Brussels, Mar 2006
"I can't decide this now – I'll sleep on it." This is easy to say but for tens of thousands of us, it is not that easy to do. Sleep and sleep disorders, as a science, are equally elusive because laboratory research conditions are, frankly, not well matched to the calm and cosy environment needed for sleeping. A new EU-funded research project is out to change this with its radical use of information technology and sensitive micro- and nano sleep sensor equipment.
The project, called SENSATION, brings together no less than 46 partners in 20 countries to delve into the sea of sleep research. The aim is to take sleep research to a whole new level by developing a multipurpose sensing platform made up of 17 micro sensors and two nano sensors all connected through a local area network (LAN).
This has a huge advantage over conventional sleep research, which can only manage a certain number of subjects per study and the conditions are not particularly conducive to sleeping. Dr Evangelos Bekiaris, coordinating the project, says the sensors mean subjects can sleep at home. The way it is today, he explains, "you will have to go to a hospital sleep lab for 1-2 nights and have your sleep measured". These tests are costly and often not that reliable.
The sensors will be integrated into a wide range of materials, such as bedding and pillows, wrist straps, seat linings and the frames of glasses. The wireless signals are sent to a computer network which measures brain activity, heart rate, as well as eye and muscle movement during waking and sleeping hours.
The data will be collected in a so-called "body area network" before being wirelessly transferred to a LAN and then beamed to the hospital for analysis. Additional uses are also envisaged for the sensors, such as for monitoring and alerting people while driving or operating equipment, or carrying out critical tasks (i.e. air traffic controllers, nuclear power station supervisors)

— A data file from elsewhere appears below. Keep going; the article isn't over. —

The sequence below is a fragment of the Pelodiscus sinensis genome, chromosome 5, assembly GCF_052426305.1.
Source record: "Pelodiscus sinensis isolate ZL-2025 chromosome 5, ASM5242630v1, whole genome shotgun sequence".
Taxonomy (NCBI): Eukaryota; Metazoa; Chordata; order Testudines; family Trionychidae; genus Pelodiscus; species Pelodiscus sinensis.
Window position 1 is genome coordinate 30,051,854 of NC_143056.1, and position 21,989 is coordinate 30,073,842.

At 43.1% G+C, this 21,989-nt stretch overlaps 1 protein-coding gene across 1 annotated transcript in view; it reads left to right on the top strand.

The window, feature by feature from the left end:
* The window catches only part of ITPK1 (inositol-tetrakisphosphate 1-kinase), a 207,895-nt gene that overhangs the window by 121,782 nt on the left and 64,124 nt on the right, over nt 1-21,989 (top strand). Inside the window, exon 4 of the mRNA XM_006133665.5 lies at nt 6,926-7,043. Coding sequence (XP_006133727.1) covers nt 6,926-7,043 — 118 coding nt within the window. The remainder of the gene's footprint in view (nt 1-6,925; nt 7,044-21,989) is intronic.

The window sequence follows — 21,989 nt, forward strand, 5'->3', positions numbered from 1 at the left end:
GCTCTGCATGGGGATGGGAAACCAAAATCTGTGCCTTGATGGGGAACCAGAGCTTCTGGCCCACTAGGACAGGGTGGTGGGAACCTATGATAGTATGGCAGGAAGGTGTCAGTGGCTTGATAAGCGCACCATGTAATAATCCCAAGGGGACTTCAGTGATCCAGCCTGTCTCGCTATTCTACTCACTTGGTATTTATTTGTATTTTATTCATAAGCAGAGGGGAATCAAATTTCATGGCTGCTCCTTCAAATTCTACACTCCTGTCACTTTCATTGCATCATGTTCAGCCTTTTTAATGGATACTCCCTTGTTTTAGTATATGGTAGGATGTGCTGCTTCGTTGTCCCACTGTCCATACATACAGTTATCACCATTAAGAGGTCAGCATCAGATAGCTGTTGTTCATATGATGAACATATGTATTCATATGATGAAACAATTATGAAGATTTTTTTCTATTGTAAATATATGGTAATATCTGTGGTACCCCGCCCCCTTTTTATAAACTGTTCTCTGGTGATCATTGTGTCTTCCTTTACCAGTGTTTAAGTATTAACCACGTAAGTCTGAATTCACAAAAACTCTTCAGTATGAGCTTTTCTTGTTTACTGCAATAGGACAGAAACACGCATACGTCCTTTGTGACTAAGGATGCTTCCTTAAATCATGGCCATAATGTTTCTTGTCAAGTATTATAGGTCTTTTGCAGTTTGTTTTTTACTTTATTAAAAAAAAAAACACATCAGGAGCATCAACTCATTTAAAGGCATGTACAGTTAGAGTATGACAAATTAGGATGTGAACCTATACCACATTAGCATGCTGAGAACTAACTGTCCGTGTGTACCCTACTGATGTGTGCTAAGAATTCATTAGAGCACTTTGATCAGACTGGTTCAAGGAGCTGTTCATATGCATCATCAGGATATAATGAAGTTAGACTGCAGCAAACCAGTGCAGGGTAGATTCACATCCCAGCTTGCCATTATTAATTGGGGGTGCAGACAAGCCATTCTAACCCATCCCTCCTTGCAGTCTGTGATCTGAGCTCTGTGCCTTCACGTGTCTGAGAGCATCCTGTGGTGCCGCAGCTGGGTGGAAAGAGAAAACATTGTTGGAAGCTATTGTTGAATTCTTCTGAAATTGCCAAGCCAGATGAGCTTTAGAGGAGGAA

The project is now halfway through its funding period and, according to IST Results, is already showing tangible results. The first stage of the project involved data collection, setting up of databases (one with data of normal sleep with 350 participants and another one with sleep data of 400 people monitored while working or driving) and formulating recommendations for the development of sensors.
Sleepy heads at work
"About half of these people were tested in a driving simulator but the other half were tested driving on highways," says Bekiaris. The tests show a significant difference in their reactions. Knowing they were part of a test, was a calming sensation for those in the simulator. But those on the highways really had to fight the desire to sleep, he noted. "It shows that when monitoring people in their daily lives there are significant differences in result."
According to statistics, 25% of traffic accidents in the UK and 40% in the USA are related to driver fatigue. With the project's unique approach to sleep research and its sensor system, serious road accidents could be cut by up to 30% and industrial accidents by over 15%. In fact, there is huge potential for developing sleep alert systems in an array of workplace situations.
"Today, you have techniques that might alert you as you fall asleep, but we want a system that will alert the person already before this happens. In some work environments or while driving, it might already be too late if you have started dozing off," Bekiaris told IST Results. Monitoring for cot death is also an obvious application for the system, as well as in sleep analysis for shift workers to learn more about their natural biorhythm and plan shifts accordingly.
"We currently have nine sensors ready and plan to present the first sensors and prototypes at the international conference on 'Monitoring sleep and sleepiness – from physiology to new sensors'", says Bekiaris. The event will be held in Switzerland, 29-30 May 2006. Real-life tests of the prototypes and the entire sleep platform are planned to start by the beginning of next year, reports IST Results.